HARTFORD — The proposed
redevelopment of the former Kmart site in Hartford Plaza by U-Haul
Moving and Storage appears dead, at least for now.
City Planner Justin Drew said he heard from the company after the
Plan Commission on Jan. 14 rejected the company’s proposal to
purchase and redevelop the site and it wasn’t good news.
“They said they were not interested in pursuing the matter any
further at this time,” Drew said.
City and local redevelopment officials could be forced to move back
to square one in trying to find someone to fill and redevelop the
vacant space at Hartford Plaza, which is also falling into
disrepair. Mayor Tim Michalak said he still hopes to talk more with
“That site is 18 acres and it’s a real shame to see nothing
happening there yet,” said Hartford Area Development Corp. Executive
Director Tom Hostad. “Something needs to be in there. It’s been
vacant way too long and it’s in such a prime location.”
Michalak said he plans to contact U-Haul officials again about what
could happen next, but wants to wait a while yet so he can “let the
issue simmer a while because we don’t want to rush to them seeking a
Michalak said that would make the city appear weak in negotiations.
He said he hopes to reach out to the UHaul management team soon.
In January the commission voted against approving the company’s plan
to redevelop the Hartford Plaza into a large U-Haul Neighborhood
Store. But the plan also included construction of some controversial
storage buildings on part of the property fronting Highway 60, which
city officials had problems with.
A motion was approved by the commission after being proposed by
Michalak, who is also commission chair, which stated the commission
would only approve the concept plan proposed by the company if
they built the 7,800 square feet of storage buildings on the east
and northeast corner of the property adjacent to Novak Street — not
along the highway.
“There are only three large commercial areas in the city (Hartford
Plaza, Walmart site and Piggly Wiggly) and given the existing
pattern of development in the city as well as the presence of
wetlands and other environmental concerns, it’s difficult to create
more. I doubt any more can be created,” said Drew at the
commission’s January meeting.
Michalak said it is unfortunate that the U-Haul officials have taken
the view that they have on a possible compromise.
“It’s like they feel ‘if we can’t get it all our way we are going to
take our ball and our bat and go home.’ We looked through the eight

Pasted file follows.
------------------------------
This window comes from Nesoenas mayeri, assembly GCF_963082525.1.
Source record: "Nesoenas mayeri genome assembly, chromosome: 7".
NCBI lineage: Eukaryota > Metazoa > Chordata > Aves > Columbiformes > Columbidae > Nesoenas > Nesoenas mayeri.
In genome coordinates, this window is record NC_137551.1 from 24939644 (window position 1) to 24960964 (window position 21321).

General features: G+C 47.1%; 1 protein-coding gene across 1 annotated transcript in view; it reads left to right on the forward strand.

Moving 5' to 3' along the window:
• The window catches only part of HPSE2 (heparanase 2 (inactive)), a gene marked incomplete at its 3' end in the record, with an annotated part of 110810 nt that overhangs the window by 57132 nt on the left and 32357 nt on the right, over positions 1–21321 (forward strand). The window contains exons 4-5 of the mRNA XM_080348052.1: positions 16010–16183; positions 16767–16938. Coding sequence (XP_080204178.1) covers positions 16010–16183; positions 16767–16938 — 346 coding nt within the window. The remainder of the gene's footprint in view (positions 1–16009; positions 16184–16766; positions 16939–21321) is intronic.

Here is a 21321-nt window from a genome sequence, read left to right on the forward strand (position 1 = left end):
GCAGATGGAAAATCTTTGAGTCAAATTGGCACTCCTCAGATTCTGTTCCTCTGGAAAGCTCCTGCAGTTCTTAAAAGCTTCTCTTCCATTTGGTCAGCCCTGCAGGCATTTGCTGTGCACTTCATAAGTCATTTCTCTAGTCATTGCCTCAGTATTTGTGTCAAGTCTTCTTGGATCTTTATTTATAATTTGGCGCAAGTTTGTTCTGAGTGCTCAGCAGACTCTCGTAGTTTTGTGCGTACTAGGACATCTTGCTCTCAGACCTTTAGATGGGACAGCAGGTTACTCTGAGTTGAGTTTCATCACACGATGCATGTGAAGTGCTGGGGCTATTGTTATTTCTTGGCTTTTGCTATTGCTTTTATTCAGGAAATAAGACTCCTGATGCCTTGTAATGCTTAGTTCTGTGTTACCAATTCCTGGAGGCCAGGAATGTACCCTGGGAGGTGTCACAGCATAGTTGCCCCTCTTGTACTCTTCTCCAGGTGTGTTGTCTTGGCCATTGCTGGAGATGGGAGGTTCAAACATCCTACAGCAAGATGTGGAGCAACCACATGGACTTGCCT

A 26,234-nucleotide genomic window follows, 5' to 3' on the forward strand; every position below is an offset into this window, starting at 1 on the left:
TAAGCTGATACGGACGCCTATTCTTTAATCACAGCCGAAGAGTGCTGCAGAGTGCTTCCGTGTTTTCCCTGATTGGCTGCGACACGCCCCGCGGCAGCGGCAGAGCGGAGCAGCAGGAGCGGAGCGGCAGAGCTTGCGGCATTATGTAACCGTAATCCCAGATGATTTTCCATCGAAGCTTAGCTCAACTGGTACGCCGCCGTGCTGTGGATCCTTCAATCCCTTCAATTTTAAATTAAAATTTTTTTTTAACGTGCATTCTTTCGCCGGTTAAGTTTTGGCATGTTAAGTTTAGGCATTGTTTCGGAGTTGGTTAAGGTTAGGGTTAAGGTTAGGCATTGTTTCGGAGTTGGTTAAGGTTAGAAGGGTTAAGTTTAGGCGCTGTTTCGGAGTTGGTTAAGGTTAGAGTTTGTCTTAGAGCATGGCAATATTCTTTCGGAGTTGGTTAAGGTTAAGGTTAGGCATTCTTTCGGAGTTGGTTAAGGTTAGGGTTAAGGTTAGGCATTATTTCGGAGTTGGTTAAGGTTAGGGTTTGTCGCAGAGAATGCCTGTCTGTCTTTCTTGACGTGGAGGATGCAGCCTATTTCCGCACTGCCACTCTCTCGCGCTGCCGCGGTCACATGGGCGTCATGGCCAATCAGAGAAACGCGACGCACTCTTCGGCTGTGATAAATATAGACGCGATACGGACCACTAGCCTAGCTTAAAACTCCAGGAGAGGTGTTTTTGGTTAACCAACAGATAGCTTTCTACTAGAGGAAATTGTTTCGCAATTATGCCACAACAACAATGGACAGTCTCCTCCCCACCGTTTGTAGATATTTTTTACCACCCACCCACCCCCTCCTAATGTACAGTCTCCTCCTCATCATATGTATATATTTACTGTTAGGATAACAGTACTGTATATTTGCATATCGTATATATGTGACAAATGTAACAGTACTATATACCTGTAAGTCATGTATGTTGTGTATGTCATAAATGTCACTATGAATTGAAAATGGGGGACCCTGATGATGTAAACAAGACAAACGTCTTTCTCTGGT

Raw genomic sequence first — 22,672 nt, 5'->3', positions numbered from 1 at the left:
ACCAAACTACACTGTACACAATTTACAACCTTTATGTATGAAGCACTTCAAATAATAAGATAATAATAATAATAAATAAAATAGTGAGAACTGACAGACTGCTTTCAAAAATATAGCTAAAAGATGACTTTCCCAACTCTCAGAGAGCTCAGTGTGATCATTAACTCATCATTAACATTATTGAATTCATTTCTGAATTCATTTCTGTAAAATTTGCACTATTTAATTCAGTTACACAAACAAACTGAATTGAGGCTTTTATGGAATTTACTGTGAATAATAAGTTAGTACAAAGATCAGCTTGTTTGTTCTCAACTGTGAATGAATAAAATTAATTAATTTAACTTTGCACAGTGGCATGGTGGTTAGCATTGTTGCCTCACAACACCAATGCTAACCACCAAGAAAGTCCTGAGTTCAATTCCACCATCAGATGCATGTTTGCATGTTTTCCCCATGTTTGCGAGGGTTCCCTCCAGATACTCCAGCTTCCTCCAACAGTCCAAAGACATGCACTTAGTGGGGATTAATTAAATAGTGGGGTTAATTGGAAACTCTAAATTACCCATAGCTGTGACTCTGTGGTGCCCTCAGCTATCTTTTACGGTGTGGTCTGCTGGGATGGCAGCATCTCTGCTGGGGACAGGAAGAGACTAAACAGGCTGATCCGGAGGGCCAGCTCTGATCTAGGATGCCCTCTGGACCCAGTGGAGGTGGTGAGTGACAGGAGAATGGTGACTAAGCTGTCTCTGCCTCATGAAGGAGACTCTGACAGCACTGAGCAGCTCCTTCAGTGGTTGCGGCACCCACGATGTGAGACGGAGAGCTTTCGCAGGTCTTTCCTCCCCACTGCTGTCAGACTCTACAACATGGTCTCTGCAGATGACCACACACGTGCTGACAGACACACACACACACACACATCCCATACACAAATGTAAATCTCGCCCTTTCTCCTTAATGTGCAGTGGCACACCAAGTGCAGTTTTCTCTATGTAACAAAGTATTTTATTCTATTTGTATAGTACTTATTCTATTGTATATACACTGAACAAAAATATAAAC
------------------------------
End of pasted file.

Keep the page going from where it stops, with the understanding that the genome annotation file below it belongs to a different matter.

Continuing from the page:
examples of the stores they’ve built elsewhere that they sent us —
seven of them didn’t have the storage buildings directly out in
front of their buildings,” Michalak said. “So we thought it rather
peculiar they are telling us they don’t believe it would be
successful without the exterior storage buildings right up front by
the street, but then they show us several examples of elsewhere and
they weren’t used there.
“We thought the outside storage units could be more perpendicular to
the side, more of where the Ponderosa Steakhouse is located rather
than right out front,” Michalak said. “They turned almost
‘Pelosiesque’ when it came to negotiating; it’s like they are not
going to negotiate at all and ‘either our way or forget it’.”
Michalak said U-Haul representatives have put city officials in a
position where they are now willing to examine a broad variety of
ideas for possible use of the Hartford Plaza space, something “maybe
a little more highbrow.” “They’ve opened the door for other
opportunities now and if they don’t want to become a part of
Hartford, I think that’s to their detriment because we are a very
fast-growing community. We have the type of housing that would
benefit from that type of additional storage,” Michalak said.
“If they don’t want to be part of that, I’m sure over time we’ll
find someone who is. We need businesses that are willing to work
with the community and with the city. Not someone who’s just going
to come in, plop down a plan and they give us a take-it-or-leave-it
Michalak said the city has been flexible in the earlier negotiations
with U-Haul about the proposal.
“We’ve actually made three different changes to move toward what
they want and they have virtually made none,” Michalak said. “We are
not beholden to them.”
The Daily News has repeatedly left phone messages with U-Haul
officials and they have not responded.
<<EARLIER: Hartford panel rejects U-Haul development of former Kmart